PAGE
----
South Boston, MA: St. Patrick's Day Parade
At the turn of the 20th century, despite resistance from the city’s Brahmins, South Boston’s official tradition of St. Patrick’s Day parades began. (The first unofficial Boston parade was in 1737.)
That same year, 1901, ground was broken for the Dorchester Heights Monument–on the neighborhood’s highest point–commemorating Evacuation Day. “And now the Mayflower is joined with the shamrock,” intoned one speaker during the dedication ceremony.
Yes, there’s a close historic tie between the monument and the parade. On March 17, 1776, the Continental army forced the British to flee occupied Boston. It was George Washington’s first victory in the War of Independence, and it alerted the world that colonial Americans were not to be trifled with. Not so incidentally, that month’s countersign at the sally port to the fortifications on Dorchester Heights was “St. Patrick.” As a result, the people of South Boston call March 17 either St. Patrick’s Day or Evacuation Day, interchangeably–or usually by both names. Tradition and history in this sea-girt urban peninsula have always been the twin glues binding Southie folk together.
The parade isn’t religious, but without St. Patrick’s name, it wouldn’t be the same. Obviously, Patrick never trod the same South Boston ground walked by Washington, the Adamses, Hancock, and Revere. He never marched alongside President John Kennedy; Senator Ted Kennedy; governors Michael Dukakis, William Weld, and Paul Cellucci, among many others; and countless ambassadors, state officials, mayors, city councilors, and officials of other states and nations. But somehow Patrick’s spirit is always summoned for his parade, even though it’s now held on the Sunday preceding March 17.
The supposed Irish majority in South Boston is mostly an urban legend. Yes, Boston’s redolent Irish stew of politicians was in charge for many years. Influential Irish American politicians, including James Michael Curley, even managed to get the state legislature to recognize Evacuation Day (read “St. Patrick’s Day”) as a holiday in Suffolk County in 1941 (made official in 1962). But Germans, Italians, Latinos, Albanians, Lithuanians, Brazilians, Cape Verdeans, African Americans, and Chinese all mix it up here, watching the parade with cheers and joy. It’s not just about being Irish: It’s an annual celebration of life in South Boston.
Most important, the St. Patrick’s Day Parade has evolved into one of the largest family events for miles around. Grandparents smile and wave flags; Southie guys hold kids perched on their shoulders; Southie gals don green accessories over Aran sweaters, as do their children and their dogs. Spring is nigh at last. The parade is a memorable event for South Boston’s kids and grandkids, who gaze in delight as the marchers pass before them. Twenty-five years ago, their parents were just as awestruck; they then returned to carry on the tradition as adults, and their kids will do the same. And those little ones know their stuff–just try to give a youngster something that misses the deep, rich color of the Irish flag or the particularly Kelly hue of shamrocks, and you’ll hear, “That’s the wrong green!” shouted in your ear.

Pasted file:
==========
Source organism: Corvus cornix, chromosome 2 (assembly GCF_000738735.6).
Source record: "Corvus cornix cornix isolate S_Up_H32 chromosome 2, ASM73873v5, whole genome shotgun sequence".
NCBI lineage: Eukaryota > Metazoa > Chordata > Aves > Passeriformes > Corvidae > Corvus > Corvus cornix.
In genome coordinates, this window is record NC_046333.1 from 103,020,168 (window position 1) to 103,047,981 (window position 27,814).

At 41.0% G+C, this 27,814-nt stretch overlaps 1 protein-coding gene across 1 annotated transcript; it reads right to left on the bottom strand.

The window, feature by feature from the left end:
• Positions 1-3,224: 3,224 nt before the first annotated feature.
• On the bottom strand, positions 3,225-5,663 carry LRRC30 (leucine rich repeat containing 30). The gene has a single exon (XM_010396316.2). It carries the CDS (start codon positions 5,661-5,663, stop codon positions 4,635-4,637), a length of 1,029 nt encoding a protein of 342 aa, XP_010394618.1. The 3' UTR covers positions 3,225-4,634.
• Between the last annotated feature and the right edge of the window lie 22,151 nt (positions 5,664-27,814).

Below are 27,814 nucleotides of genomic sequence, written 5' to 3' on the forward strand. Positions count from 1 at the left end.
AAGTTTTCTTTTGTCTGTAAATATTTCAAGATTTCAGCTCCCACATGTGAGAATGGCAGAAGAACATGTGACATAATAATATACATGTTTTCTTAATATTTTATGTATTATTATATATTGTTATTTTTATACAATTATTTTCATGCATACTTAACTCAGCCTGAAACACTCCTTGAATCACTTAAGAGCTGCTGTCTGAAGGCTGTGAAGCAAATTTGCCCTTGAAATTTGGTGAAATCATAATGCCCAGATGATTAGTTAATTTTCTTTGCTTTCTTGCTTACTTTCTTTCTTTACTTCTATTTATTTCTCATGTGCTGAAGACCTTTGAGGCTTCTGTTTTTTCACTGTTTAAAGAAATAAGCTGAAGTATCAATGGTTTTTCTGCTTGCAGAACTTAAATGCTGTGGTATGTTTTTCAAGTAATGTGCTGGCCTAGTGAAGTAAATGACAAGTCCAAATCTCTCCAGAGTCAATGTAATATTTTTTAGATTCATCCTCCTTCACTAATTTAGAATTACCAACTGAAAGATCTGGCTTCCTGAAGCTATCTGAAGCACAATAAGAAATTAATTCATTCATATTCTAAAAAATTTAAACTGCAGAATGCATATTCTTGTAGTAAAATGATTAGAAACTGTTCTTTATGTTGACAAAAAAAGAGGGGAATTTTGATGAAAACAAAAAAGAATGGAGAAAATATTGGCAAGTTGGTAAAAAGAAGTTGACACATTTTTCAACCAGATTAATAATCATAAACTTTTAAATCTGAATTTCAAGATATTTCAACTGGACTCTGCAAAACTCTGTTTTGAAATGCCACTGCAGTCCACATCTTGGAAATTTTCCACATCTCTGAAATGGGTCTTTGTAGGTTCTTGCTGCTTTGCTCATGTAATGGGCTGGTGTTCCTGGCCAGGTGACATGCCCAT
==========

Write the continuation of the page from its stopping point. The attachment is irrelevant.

The parade is the climax of South Boston’s “season,” which begins 15 days earlier with the traditional Jimmy Flaherty Kickoff Breakfast at the Cornerstone Pub. A fancier, and locally televised, breakfast follows on the morning of the parade at the Boston Convention & Exhibition Center. That’s when Massachusetts politicians are fair game for roasting. And for at least 25 years, the president of the United States has invariably phoned in to cheer them on with a resounding “Erin go bragh!”
During this two-week period, essay contests, athletics, plays, banquets, concerts, and parties roll on continually. There’s good reason for these events, referred to as “Southie times”: They’re fundraisers to support the parade. Residents are fiercely proud of the fact that South Boston’s Allied War Veterans Council, local merchants, and residents privately raise 90 percent of the money for each year’s parade–keeping it a huge but completely local event.
The parade passes parks, monuments, side streets, and more than 500,000 spectators standing 20 deep. The smell of corned beef and cabbage–really good corned beef and cabbage–lingers. The marchers laugh, wave, and interact with the crowd. They love being here. ‘Tis a grand time, so ’tis, so ’tis!